I've always used full range mains with my system and I have found that by setting the main speakers to large, my over all response is fuller and I have less localization issues. If you set your mains to large all bass below the crossover point will go to the mains and the subwoofer. Bottom line, no matter how I calibrate my speakers it just sounds better, but you should try it both ways to see which works for you. Also see the link below to an article which may be helful. However unlike the Author, I prefer to set all my satellites to small.


http://www.hometheatersound.com/feat...c_20010701.htm


Ian
 

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Quote:
Originally Posted by mailiang /forum/post/0


I'm going to have to disagree with Craig, although most of the time I value his input and his contributions to this forum.
I've always used full range mains with my system and I have found that by setting the main speakers to large, my over all response is fuller and I have less localization issues. If you set your mains to large all bass below the crossover point will go to the mains and the subwoofer. Bottom line, no matter how I calibrate my speakers it just sounds better, but you should try it both ways to see which works for you. Also see the link below to an article which may be helful. However unlike the Author, I prefer to set all my satellites to small.


http://www.hometheatersound.com/feat...c_20010701.htm


Ian

Ian,


We didn't disagree.
We both said to try it both ways and see which the OP liked best. Clearly, some folks prefer the mid-bass reinforcement of having their (almost full range) mains set to "Large". This can work for some people. It probably has more to do with speaker-and-sub room interaction at various frequencies than with the speaker size/crossover selection.


In any event, experimentation is the key and the avenue to audio nirvana.


Best.


Craig
 

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I quess we have agreed to agree Craig.
In any case let us know how you made out with your set up, 450exc.


Ian
 

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Quote:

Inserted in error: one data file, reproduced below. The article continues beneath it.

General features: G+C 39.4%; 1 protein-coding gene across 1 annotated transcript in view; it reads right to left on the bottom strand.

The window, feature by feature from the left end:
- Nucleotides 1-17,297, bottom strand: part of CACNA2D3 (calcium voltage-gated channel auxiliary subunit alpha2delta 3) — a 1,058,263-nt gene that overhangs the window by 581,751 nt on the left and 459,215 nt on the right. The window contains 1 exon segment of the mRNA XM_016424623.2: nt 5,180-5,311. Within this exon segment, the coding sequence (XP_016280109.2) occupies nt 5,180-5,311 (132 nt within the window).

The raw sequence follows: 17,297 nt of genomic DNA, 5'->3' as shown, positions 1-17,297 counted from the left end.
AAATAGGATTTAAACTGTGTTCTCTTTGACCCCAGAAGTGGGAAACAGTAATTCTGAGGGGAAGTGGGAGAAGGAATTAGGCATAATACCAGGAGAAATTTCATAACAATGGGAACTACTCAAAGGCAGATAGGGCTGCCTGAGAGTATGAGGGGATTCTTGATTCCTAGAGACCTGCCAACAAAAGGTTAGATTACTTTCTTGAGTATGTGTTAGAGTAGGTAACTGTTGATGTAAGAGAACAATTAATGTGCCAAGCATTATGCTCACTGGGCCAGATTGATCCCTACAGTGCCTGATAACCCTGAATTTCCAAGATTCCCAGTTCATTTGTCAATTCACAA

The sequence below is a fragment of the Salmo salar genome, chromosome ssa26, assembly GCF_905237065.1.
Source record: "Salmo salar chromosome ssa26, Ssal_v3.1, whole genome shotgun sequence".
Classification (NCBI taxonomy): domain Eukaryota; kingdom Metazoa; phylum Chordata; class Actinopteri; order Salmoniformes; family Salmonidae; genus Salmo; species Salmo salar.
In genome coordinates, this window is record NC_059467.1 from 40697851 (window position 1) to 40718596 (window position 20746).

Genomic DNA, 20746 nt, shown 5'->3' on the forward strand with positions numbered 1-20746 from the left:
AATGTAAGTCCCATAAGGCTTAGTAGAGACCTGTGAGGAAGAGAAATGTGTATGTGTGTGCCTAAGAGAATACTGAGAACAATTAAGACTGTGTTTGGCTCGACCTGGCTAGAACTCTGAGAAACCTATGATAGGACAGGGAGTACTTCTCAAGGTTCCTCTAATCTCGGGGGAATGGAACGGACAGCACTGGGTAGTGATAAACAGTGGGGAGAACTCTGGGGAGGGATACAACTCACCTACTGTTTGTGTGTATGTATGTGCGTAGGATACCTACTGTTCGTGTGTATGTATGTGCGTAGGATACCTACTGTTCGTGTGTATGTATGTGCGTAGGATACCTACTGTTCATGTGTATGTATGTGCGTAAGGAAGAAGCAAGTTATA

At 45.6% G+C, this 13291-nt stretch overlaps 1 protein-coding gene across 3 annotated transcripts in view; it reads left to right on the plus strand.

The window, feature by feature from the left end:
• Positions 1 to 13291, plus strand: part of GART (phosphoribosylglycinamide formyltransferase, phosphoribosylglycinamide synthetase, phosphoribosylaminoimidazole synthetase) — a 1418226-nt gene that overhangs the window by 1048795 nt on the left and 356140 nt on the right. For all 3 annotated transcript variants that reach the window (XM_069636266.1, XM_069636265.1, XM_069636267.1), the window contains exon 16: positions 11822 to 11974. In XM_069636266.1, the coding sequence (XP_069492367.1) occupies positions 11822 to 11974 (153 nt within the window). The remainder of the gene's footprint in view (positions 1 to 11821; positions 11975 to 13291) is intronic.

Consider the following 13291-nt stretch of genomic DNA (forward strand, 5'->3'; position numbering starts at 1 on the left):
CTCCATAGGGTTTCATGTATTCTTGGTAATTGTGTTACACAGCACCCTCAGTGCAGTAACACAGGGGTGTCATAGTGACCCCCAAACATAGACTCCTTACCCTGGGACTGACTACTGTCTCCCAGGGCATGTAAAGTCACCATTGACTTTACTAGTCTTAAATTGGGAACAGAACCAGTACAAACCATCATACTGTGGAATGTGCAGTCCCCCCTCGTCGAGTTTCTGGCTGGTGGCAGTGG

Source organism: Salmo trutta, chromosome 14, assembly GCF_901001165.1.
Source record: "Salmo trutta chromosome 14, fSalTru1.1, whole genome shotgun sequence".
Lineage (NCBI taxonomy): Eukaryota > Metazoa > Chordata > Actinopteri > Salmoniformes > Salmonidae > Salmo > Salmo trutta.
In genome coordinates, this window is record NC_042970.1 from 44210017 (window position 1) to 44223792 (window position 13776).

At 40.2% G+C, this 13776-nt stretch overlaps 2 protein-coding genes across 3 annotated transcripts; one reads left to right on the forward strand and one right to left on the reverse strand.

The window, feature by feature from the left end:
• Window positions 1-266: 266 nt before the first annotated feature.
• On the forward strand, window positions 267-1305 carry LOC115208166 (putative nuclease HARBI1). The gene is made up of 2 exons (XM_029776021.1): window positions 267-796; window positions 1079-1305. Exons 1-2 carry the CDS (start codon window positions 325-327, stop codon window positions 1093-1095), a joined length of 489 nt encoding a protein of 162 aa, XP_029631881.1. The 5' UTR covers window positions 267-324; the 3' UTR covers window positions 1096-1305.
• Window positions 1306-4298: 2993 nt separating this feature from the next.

Originally Posted by craig john /forum/post/0


Setting them to "Large" will send them a full-range (20 to 20kHz) signal. If they can only reproduce to 33 Hz, anything below 33 Hz will be lost, (or, at least, reproduced with -3 dB or more diminution of output). Assuming your sub is capable of lower output than your mains, re-directing the lowest bass to the sub will ensure that ithe lowest bass in the main channels is reproduced, at least to the limit of the sub.


In addition, by re-directing the really low stuff to the sub, you releive the main amps of the burden of amplifying it. Since low frequencies are the most power hungry, releiving the amps of this burden frees up amplifier headroom and allows the entire system to playback louder and with less distortion.


Try it both ways. I expect you'll like the overall sound of the total system better with the mains to "Small" and an 80 Hz crossover. Be sure to re-calibrate when changing the settings to ensure an "apples-to-apples" comparison.


Best of luck to you.


Craig

After changing the crossover would you get the same results if you recalibrated your speakers using the receiver's test tones and an SPL meter? I was under the impression that receiver test tones (except for the sub) were centered somewhere around 1Khz. How would changing the crossover from 80hz to 60hz or 100hz affect a calibration done with those tones?
 

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While it varies from receiver to receiver, the test tones are generally not a single tone. They are usually comprised of multiple frequencies across the bandwidth of the channel. Some receivers use "pink noise" as the test tone. Others use fast sweeps of the bandwidth. Still others may use combinations of individual tones. It would be inadvisable to use a single tone as a test tone for a broad frequency bandwidth.


If you calibrated with the receivers test tones at 100 Hz and then reset the crossover to 80 Hz, you would probably see little difference in the main speaker levels. What could possibly change significantly is the subwoofer level, depending on it's output in the 80 to 100 Hz range.